Today is Labor Day. Many of us had the day off from our usual occupations, to honor and respect the American worker. Since I was one of them, I postponed this week's blog until now.
I'd like to say a few words about those who labor, and the respect they deserve.
There is a group of friends that I sorely miss. They live in my hometown on Long Island, and they raise their families together, sharing good times and bad, and sometimes sharing profit and loss. Had Hurricane Irene not rained on our parades, I would have sojourned out to the Island to wish Happy Birthday to my godson and his older brother, and to acknowledge that they will both become big brothers this winter.
When I think about hard work, the image of these boys' father pops into my head. I have known him since we were both in the first grade.
When we were in high school, he played hard more than he worked hard. If you knew him, you'd see he was a star. Every guy wanted to be him, know him, or hang with him. Every woman . . . he should be the one to finish that sentence, and not me. :) He was the coolest, the hippest, the funnest, and the savviest. Point being, he brought good times with him everywhere he went, and elevated everything he touched.
Since high school ended, this man's time to play hard also ended. However, he replaced that effort with his capacity to work hard, which he has done ever since. He is an expert electrician and cable installer. His knowledge requires him to traverse the entire tri-state area to wherever his work is needed, so he may support his family. He also can handle every type of home improvement issue that suburban life can throw at a man. And he never, and I mean never, complains about how difficult or uncomfortable it is. In fact, even while working harder than he did as a teen, he still has that attitude that elevates everything he touches. As a father of two, soon to be three, boys, this is the right example to emulate.
What does this mean for the rest of us? Transference of attitude, I think. Many of us get lazy and start complaining over our job conditions. We tend to do so with no idea of how much worse it could be if our jobs were suddenly taken away from us, which does happen in this economy. We are better off taking pride in the work we do and the profit it brings us. If many of us worked the way my friend does, we might not think of it as easy. He probably doesn't either. You wouldn't know that, though, because he carries himself through his work as if he were still in high school. Still laughing, cracking jokes, and showing grace under pressure when things were rough -- much the same way he did when confronted with an overzealous disciplinarian in the old academic days. Maintaining this same posture towards adversity and difficulty is what sets him apart from other men, now and then.
The Four Pillars tell us that we exist, matter, belong, and deserve. They don't tell us that we are spoiled, or that effort is beneath us. Although he's brought this attitude to work and fun long before yours truly typed out the Four Pillars, he's actually been applying them better than most people I know. He makes himself an integral part of every project he's on, and earns respect on top of remuneration. Such is the manner that each of us should approach our job and/or business, should we hope to succeed.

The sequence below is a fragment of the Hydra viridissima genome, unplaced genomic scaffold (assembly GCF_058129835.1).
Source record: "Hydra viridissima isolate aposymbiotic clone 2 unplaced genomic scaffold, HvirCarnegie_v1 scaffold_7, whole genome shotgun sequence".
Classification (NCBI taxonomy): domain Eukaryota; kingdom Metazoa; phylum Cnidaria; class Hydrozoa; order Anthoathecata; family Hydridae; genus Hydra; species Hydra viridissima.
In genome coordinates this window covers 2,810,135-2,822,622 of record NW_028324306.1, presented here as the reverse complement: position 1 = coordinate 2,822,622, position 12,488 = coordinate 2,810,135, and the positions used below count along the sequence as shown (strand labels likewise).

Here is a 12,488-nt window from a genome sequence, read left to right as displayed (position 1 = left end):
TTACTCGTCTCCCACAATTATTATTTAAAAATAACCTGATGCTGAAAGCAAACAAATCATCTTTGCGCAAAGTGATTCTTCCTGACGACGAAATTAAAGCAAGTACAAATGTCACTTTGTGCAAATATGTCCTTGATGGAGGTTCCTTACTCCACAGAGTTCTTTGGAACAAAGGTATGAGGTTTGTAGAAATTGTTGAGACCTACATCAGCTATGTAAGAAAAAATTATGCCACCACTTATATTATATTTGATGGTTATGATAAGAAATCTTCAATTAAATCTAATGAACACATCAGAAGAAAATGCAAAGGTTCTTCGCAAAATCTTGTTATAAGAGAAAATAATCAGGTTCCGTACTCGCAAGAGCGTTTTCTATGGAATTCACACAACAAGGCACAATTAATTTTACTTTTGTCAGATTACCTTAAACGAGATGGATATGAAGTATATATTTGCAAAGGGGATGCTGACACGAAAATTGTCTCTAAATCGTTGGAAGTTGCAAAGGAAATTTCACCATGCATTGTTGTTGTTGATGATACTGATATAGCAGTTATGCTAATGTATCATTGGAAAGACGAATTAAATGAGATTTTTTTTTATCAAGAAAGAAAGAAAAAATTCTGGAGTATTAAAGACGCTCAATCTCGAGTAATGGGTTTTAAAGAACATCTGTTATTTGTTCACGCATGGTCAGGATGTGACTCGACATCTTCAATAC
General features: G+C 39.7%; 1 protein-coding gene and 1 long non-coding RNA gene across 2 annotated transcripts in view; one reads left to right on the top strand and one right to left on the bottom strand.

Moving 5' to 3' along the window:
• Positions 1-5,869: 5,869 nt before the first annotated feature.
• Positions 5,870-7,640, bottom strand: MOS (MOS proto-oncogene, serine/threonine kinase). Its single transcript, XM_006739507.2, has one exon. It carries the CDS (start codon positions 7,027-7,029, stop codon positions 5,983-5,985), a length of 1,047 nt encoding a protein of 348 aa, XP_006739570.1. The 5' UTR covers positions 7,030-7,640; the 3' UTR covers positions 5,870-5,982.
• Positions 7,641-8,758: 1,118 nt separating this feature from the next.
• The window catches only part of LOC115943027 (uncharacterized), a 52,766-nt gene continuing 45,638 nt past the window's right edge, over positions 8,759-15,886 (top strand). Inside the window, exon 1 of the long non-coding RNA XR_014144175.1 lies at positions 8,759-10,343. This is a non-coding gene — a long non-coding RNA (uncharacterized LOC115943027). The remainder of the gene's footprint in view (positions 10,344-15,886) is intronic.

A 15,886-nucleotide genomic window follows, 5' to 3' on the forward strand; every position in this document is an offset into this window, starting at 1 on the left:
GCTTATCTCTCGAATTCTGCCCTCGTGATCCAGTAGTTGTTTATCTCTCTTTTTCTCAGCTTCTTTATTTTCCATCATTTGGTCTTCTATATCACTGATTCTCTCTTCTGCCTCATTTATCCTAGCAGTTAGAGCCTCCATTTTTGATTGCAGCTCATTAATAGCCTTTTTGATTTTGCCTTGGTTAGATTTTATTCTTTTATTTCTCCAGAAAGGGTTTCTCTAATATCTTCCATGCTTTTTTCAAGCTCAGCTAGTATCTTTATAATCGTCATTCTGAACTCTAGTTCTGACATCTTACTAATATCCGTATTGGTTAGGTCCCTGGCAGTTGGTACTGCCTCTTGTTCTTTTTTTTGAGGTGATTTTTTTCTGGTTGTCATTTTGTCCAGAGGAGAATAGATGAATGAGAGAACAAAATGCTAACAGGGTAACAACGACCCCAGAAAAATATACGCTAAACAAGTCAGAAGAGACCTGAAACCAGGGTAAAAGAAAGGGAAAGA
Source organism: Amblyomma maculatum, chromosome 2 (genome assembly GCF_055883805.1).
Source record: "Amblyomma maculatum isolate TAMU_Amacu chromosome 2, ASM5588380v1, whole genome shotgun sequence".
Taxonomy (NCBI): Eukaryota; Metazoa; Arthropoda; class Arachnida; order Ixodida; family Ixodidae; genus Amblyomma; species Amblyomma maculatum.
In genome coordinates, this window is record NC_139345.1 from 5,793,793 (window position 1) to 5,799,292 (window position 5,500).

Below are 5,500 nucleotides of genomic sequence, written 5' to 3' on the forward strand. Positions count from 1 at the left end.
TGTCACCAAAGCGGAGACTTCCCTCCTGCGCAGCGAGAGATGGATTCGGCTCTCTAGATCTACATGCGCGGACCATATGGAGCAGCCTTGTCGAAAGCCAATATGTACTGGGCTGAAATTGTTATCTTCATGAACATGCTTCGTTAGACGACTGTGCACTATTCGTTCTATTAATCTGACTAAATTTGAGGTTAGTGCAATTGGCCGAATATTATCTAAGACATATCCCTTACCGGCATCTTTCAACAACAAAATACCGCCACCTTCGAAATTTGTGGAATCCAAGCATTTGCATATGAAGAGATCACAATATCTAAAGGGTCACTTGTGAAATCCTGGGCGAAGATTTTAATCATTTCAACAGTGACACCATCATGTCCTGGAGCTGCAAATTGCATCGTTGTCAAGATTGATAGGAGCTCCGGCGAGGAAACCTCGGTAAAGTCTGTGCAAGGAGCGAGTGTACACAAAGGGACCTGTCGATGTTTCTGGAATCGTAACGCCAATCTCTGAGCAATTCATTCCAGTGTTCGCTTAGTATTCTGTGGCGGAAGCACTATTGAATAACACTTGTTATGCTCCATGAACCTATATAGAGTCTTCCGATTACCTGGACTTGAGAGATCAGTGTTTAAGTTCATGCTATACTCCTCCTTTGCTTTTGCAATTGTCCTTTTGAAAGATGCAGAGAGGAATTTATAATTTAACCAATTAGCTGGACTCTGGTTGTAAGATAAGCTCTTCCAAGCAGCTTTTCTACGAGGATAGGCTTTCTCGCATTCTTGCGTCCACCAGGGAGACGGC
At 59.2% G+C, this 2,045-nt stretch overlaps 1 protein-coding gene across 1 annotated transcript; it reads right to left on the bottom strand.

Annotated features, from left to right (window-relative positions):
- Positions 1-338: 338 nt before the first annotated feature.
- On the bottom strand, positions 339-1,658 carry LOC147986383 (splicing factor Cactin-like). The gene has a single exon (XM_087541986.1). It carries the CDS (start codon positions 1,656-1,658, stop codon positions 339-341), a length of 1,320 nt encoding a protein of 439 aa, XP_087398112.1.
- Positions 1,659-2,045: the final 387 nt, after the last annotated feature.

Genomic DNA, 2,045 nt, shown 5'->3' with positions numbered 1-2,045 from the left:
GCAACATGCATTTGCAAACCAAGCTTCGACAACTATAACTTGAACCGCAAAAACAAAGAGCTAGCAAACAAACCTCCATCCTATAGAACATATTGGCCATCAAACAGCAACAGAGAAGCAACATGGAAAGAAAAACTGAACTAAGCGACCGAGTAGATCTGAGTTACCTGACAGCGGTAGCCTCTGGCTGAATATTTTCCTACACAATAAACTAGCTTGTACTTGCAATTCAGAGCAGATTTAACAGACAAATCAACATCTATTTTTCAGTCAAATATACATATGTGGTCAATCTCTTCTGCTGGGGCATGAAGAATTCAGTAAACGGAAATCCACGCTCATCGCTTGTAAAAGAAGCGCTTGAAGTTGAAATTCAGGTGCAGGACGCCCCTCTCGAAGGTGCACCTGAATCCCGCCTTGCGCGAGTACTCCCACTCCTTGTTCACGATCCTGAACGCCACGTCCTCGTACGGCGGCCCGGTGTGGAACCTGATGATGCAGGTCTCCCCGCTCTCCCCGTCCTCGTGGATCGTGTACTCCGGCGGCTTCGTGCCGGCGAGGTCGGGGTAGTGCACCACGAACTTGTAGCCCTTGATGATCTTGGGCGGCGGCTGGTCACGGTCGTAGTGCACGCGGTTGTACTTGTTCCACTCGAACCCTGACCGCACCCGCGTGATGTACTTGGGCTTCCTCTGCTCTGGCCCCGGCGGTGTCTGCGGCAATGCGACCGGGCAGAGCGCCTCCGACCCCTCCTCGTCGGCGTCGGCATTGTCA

However, the spotlight does not only belong to him this week. Although this blog is primarily meant to provide motivation for men and boys with low self-esteem, it has come to my attention that most of the people who follow this blog are female. Not to pander or glad-hand, but in the interests of further increasing traffic, I'd like to show the example of a woman I know who works just as hard as this man, if not more.
She is a single mother of three daughters. She was in a marriage that was not doing her family or herself any good. She took the risk of not only ending the marriage, but also moving her family clear across the country for a better life. This move required her to work, and to work hard once she arrived there.
This move required her to make sacrifices. Life got less comfortable than it had been previously, and sacrifices had to be made that required her and her girls to give up the creature comforts they had previously enjoyed. Despite it all, on she presses.
Not everyone in her family or circle of friends agreed with this decision. Some of them gave her a cold shoulder, and others reneged on promises made. Even with so much unfairness of things, she worked two jobs, or one with additional hours, so that her girls could have what passes for a normal life. She has also moved on from the remnants of her marriage to find love and respect from a man who recognizes her and loves her for who she is. She is now the modern-day embodiment of the protagonist of Bertolt Brecht's "Mother Courage and Her Children."
This woman has also used the Four Pillars without realizing it. Despite the fear, doubt, and rejection that came her way, she knows that she plays an indispensable role. She plays the primary caregiver role for her family, teaching her girls the values of self-reliance and discipline. She reminds them to learn from her example of the right choices to make and the mistakes to avoid. She teaches them that even if they may hate the decisions she makes, they are done out of love and concern first and foremost.
So let's all remember the American worker. If there were no blue-collar workers, we'd all be living in tents. If there were no white collar workers, we'd be living in anarchy. If there were no green-collar workers, our environment would be deadly. And if nobody worked, we couldn't live.
Have a good week getting back to work and school, all. And don't forget to comment, like, and follow on Facebook and Twitter!